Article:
- Crypto Community Apps: Discord vs Slack
*The following article was inspired by this tweet on Twitter
Community-building has proven itself to be quite pivotal in the adoption and success rate of cryptocurrencies, ICO’s and crypto assets.
The stronger the community backing a coin, the more resilient it seems to become during price fluctuations or market downturns.
Although there are no “formal” community applications for crypto enthusiasts (e.g. Jive, Lithium, Yammer, etc.), there are messenger apps that are being used to do build community — Telegram, WhatsApp, Facebook Messenger, WeChat, etc.
Unfortunately, most common messenger apps become noisy and unmanageable after 100–150 users.
They’re great for 1:1 or small group conversations in real-time, but not so great if there are multiple conversations going on in a single window. It becomes hard to keep up for most users.
Since successful CC’s can amass more than 150 users in a very short period of time, if you’re looking to build community (not just a following), communication needs to be more organized and strategic. The tool leveraged.
Slack has been able to separate itself from the pack when it comes to moving beyond normal messenger apps. However, since Slack’s current business model focuses more on enterprise teams, and not necessarily community-building, the lack of features and accessibility on their free tier has stunted the growth of a lot of CC’s.
“That’s why Slack didn’t work for us, we were losing chat history due to the 10k message history paywall. Losing 3-month old discussions was not good.” ~Member of btcchat.slack.com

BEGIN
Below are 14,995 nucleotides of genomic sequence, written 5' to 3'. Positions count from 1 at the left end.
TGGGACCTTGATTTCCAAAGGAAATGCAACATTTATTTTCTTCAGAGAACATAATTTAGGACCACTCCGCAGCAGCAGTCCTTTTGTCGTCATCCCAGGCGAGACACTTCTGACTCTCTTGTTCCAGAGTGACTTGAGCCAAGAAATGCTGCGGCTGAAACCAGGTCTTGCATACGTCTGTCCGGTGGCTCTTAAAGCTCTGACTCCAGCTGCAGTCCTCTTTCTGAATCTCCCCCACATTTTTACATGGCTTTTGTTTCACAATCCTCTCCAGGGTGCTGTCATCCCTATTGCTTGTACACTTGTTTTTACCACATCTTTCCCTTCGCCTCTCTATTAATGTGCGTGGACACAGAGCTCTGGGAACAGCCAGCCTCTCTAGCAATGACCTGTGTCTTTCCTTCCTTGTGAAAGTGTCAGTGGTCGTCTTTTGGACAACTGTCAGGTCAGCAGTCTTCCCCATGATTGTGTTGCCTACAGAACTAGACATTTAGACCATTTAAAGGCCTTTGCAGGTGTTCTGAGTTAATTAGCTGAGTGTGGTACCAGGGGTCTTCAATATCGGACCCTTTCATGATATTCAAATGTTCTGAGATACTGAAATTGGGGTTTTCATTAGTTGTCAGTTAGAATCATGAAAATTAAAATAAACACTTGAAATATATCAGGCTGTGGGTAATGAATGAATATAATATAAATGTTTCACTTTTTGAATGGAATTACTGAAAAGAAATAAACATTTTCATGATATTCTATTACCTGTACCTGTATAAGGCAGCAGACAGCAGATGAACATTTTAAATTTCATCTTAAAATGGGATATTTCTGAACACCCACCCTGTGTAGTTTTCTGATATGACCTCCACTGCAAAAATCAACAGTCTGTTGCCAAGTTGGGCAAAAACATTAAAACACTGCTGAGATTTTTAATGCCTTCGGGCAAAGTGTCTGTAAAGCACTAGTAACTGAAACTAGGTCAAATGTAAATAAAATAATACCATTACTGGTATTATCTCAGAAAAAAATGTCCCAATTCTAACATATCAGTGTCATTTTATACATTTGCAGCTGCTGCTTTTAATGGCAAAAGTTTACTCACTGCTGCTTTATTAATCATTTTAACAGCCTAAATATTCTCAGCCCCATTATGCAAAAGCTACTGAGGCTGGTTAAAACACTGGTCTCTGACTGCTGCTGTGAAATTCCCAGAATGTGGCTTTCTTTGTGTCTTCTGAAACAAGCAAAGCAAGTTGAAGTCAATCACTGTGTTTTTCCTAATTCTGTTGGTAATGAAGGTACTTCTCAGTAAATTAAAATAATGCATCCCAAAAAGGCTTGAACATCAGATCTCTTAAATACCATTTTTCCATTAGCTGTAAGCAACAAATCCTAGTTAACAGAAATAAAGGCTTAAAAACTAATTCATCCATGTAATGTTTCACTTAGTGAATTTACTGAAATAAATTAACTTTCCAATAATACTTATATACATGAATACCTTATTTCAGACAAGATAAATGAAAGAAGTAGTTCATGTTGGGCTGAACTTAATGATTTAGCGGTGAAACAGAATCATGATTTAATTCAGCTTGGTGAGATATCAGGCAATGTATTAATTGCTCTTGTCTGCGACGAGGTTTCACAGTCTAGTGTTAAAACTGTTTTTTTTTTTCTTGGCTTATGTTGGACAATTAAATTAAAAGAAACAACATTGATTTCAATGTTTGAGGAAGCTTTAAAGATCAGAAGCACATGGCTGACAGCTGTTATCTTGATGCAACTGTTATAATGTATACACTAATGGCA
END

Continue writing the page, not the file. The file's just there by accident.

This is where Discord comes in. Discord is (currently) a free communication tool designed for gamers, but is quickly becoming popular among CC’s.
The reason Discord has potential is because it provides the following features for free: external link warning, the ability to group channels into categories with granular permissions, and simple role creation & assignment.
Also, Discord is built for gamers, so the sense of speed and audio/video quality is incredibly smooth. No gamer enjoys audio delays.
These features up the notch in community management online. Some of the other features we enjoy also include: audio channels, single account access to all servers, bot integration via Zapier — the native bot marketplace could benefit from more business/productivity apps.
For these, Discord has a lot of potential to disrupt Slack if they ever decide to release an enterprise plan. Unfortunately, they’re not quite “enterprise ready” just yet, but any community builder should keep any eye out for this application as gaming elements (e.g. gamification) lend themselves well to building highly engaged communities.
Are you crypto user on Discord or Slack? What has your experience been like? Would you like us to review other apps? We’d love to hear, share below!
- Date of publication:
- Wed, 02/14/2018 - 00:21
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